• The second key ingredient is the huge popular following. More than 70-million Americans voted for Trump, including many conservative people who would always back a Republican, but others wanting to follow the showman and his pitch. It is a familiar cultural and political phenomenon. They liked the tough attitude against migrants and foreigners, through to the separation of children from their parents; the tax cuts for millionaires were alright; removal of environmental protections also seemed good; medical care is not a right. Some liked the policies not the man; many others liked both, getting a kick and a giggle out of the bullying, incitement to violence, vindictiveness and insults. Large numbers on the fringe, including those with guns, gave every sign of enjoying the haywire state of affairs at the White House over the last four years.

These, even if “non-political” people to start with, appear to have become politicised and mobilised, under the spell of the leader and his media, getting the lines off-pat if interviewed in the streets: “they stole the election”, “liberal elites”, “make America great”. Should he continue with it, such enthusiastic militants if they make up as much as 20% of Trump’s voters, are potentially useful for any rough-stuff in the streets, shouting down the “enemy” — a formidable political army.


Keeping in perspective, the tally of 70-million bulked out what was otherwise a compromised electoral performance, as after all, while Trump got out a large vote, the Democrats got out a much bigger one – building to a lead of five million. He did lose. Most usually a President seeking a second term gets it, and wins both the popular vote, and the electoral college where the votes are assembled state-by-state. First-termer Trump did not get either, in Australian terms a dud, a “oncer”. Even in his surprise victory, in 2016, he did not win the popular vote against Hilary Clinton, only squeaked in through the college.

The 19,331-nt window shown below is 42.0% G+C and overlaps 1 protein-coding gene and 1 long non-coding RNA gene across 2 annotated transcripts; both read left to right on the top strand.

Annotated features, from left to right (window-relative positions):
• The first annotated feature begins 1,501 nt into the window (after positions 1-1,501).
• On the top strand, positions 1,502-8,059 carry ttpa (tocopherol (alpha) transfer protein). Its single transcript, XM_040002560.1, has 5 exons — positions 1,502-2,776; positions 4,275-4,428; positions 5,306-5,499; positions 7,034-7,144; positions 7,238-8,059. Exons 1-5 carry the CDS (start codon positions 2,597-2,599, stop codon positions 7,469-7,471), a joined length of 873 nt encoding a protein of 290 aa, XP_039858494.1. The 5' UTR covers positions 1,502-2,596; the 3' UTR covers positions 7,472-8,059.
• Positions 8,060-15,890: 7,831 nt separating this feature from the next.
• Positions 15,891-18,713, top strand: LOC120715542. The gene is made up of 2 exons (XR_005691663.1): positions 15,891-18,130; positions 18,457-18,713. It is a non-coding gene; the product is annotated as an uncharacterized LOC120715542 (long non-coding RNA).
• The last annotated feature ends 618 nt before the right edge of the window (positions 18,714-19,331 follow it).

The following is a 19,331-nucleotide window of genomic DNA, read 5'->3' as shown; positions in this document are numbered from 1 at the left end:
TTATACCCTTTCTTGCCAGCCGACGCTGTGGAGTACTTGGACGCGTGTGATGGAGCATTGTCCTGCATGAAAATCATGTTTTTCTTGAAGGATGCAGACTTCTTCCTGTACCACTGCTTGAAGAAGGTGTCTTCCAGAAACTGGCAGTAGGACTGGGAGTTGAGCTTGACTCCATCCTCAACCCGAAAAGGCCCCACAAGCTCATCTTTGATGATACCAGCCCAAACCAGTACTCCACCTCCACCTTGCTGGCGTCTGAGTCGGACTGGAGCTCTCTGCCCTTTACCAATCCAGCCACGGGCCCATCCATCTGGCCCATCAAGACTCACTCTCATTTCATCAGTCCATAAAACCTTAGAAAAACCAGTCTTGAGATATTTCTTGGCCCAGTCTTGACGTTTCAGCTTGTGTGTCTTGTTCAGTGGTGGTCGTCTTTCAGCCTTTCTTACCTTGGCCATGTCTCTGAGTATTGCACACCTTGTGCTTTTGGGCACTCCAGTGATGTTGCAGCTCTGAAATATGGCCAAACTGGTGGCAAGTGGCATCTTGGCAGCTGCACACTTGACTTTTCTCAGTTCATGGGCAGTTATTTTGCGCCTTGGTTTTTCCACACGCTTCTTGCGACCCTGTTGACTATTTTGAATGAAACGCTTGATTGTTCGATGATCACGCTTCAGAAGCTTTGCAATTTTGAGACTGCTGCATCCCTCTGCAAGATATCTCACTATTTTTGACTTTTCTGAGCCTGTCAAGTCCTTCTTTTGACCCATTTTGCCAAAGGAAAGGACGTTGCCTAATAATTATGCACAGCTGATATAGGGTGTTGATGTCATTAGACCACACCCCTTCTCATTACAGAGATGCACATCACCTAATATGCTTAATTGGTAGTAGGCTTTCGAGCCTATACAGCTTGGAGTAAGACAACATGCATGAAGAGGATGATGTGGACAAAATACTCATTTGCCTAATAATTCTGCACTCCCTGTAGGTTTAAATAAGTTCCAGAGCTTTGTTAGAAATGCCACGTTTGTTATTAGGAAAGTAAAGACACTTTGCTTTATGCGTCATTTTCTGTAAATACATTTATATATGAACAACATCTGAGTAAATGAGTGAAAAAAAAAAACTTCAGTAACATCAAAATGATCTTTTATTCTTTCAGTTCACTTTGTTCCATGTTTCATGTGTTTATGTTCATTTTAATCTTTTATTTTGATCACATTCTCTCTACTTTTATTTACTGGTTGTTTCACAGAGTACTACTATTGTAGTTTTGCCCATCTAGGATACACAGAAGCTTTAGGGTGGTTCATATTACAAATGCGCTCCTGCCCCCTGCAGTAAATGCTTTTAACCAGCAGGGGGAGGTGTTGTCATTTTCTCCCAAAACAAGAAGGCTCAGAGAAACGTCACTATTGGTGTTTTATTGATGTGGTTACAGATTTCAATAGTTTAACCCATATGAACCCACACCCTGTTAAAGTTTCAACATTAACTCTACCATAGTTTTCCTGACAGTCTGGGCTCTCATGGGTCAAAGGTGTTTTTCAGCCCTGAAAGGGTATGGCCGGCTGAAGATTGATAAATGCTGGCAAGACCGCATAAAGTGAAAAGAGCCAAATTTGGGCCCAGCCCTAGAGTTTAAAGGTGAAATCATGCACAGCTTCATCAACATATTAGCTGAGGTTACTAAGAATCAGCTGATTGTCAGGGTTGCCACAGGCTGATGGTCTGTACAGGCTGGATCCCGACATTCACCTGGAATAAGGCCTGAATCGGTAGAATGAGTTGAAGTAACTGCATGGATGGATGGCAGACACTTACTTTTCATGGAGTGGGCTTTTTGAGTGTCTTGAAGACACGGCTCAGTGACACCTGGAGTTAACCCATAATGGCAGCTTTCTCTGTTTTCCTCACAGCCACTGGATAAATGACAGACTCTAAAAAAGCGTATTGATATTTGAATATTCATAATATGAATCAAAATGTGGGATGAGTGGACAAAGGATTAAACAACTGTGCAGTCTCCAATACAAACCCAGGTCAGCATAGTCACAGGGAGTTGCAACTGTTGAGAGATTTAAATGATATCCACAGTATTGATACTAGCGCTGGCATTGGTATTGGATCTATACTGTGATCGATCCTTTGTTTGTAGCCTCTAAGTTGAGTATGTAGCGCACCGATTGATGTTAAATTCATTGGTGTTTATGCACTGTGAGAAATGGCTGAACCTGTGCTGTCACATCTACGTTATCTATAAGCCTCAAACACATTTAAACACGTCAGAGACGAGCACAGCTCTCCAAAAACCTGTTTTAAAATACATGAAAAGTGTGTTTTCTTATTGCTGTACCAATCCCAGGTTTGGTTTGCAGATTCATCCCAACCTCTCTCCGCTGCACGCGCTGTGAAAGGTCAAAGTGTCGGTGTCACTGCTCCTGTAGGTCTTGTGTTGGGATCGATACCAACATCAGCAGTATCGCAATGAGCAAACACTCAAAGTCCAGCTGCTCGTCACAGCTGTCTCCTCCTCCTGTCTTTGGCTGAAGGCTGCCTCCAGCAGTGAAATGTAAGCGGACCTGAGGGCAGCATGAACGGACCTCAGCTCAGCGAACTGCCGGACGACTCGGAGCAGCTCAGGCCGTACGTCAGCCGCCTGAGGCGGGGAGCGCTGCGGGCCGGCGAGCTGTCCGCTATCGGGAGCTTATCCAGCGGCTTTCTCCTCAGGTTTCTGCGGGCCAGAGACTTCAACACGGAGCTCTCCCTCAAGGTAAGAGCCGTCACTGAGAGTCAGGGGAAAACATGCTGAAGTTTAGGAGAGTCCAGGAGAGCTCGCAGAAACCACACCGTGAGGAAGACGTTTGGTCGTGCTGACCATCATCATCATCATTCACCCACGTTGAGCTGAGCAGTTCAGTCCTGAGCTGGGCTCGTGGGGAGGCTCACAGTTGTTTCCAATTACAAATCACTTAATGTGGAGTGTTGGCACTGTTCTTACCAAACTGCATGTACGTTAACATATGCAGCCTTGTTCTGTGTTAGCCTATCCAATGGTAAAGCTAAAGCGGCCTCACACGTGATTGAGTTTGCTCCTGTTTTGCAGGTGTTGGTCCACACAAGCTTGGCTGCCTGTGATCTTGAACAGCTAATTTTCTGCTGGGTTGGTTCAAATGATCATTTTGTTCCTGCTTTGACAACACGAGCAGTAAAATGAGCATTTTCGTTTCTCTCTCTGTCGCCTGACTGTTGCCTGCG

There are close parallels with John Kennedy’s slim victory in 1960, against a semi-incumbent opponent, the sitting Vice President Richard Nixon. He did it by narrowly winning the key state of Pennsylvania, as crucial as it would be in 2020, to get the college; he did get the popular vote, although by less than 120 000 votes – 0.17%. Nixon promptly conceded.

Kennedy, incidentally, was the first Catholic elected to the presidency. Joe Biden is the second. Before Kennedy there had only been one other candidate from that faith, Al Smith, the unsuccessful Democrat in 1928, who suffered from sectarian prejudice, rife against the Catholic minority in his time.


Some Christian inspiration found its way into Biden’s victory speech on 7 November, in Delaware; messages for the followers, the faithful and the country: from the Bible, Ecclesiastes 3, 1-8, “a time for every purpose under heaven …”, and the Catholic hymn, “On Eagle’s Wings”.

And He will raise you up on eagle’s wings,
Bear you on the breath of dawn,
Make you to shine like the sun,
And hold you in the palm of His Hand.

That was from the man of government and his message.